There has been change on the American playing field of race since Inauguration Day 2009—not so much for the better or the worse, but a shift into a kind of twilight zone where the nation’s racial conversation has moved from its usual gears of intractability, obfuscation, angry debate, and platitudinous sentimentality to the truly unhinged. It’s as if everyone can now say, well, that’s that, we’ve elected our first African-American president, we can pat ourselves on the back for doing so, and, with that noble and historic accomplishment in the bank, we will sign on to sideshows ranging from a Herman Cain stunt presidential run to a malicious jihad mounted by a right-wing hit man in Los Angeles, Andrew Breitbart, to destroy Sherrod, an obscure federal worker in Georgia. You’d think Obama’s victory gave the entire country permission to act out like the racial brawlers of Clybourne Park.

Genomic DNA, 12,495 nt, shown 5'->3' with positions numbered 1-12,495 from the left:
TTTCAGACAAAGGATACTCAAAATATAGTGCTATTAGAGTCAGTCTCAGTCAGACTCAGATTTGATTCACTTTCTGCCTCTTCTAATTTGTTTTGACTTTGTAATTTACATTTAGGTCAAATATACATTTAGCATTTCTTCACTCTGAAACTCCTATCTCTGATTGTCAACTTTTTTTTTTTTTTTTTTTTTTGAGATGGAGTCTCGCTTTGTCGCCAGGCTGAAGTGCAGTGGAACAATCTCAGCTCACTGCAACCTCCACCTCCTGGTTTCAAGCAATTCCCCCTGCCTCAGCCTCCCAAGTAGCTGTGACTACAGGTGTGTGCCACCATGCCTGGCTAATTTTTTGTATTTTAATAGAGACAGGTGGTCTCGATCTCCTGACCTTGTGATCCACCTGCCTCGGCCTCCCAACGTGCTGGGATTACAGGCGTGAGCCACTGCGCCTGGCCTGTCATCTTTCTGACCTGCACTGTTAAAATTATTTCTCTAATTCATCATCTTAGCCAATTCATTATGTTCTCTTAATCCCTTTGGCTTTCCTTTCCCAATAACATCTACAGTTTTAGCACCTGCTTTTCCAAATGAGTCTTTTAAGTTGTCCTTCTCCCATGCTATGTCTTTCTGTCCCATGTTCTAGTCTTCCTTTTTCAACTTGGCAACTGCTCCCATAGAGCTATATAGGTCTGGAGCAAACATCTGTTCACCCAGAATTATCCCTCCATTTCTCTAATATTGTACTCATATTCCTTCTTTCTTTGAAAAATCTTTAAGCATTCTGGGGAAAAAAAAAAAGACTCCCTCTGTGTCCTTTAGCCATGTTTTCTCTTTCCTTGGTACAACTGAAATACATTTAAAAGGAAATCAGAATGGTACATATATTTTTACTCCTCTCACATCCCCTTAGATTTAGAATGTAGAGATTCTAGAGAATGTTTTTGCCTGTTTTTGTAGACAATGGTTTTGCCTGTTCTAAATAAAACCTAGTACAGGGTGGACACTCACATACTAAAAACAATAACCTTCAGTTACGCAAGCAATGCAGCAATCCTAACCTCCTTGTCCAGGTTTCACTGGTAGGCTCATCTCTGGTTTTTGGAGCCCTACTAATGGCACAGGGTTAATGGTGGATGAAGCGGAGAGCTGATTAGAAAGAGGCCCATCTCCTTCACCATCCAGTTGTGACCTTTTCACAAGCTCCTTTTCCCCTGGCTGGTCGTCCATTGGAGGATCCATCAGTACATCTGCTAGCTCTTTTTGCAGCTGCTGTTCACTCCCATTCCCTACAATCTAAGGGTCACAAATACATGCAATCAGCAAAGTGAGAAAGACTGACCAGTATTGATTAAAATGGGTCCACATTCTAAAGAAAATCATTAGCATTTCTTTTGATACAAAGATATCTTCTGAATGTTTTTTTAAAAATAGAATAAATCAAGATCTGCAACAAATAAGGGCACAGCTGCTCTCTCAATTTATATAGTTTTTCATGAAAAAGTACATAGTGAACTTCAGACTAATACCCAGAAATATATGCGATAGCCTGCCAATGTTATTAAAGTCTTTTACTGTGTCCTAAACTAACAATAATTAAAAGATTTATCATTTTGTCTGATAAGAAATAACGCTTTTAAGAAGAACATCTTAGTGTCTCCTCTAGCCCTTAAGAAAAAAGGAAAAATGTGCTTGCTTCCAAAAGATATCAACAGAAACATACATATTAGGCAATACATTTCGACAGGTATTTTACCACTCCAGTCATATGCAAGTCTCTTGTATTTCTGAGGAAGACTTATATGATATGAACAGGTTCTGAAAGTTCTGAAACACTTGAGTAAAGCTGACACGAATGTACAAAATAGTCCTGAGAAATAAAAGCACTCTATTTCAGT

It has certainly encouraged the GOP to unleash its id and wax with unapologetic nostalgia about the good ole days of the Jim Crow South. Governor Bob McDonnell of Virginia issued a proclamation declaring Confederate History Month with no mention of slavery. Rand Paul, when running successfully for senator of Kentucky, disparaged the Civil Rights Act of 1964. Haley Barbour, the former GOP chairman and Mississippi governor and almost presidential candidate, reminisced about how things were not “that bad” back when the segregationist White Citizens’ Councils were in charge of Yazoo City during his halcyon youth. Toss in such other uninhibited party leaders as Newt Gingrich, branding Obama “the best food-stamp president in American history,” and Karl Rove, who labeled the public-spirited rapper Common “a thug” when Obama invited him to a poetry evening at the White House, and you see why some white voters in Steubenville, Ohio, were happy to confide to a Times reporter this month that they wouldn’t be casting ballots for a black man.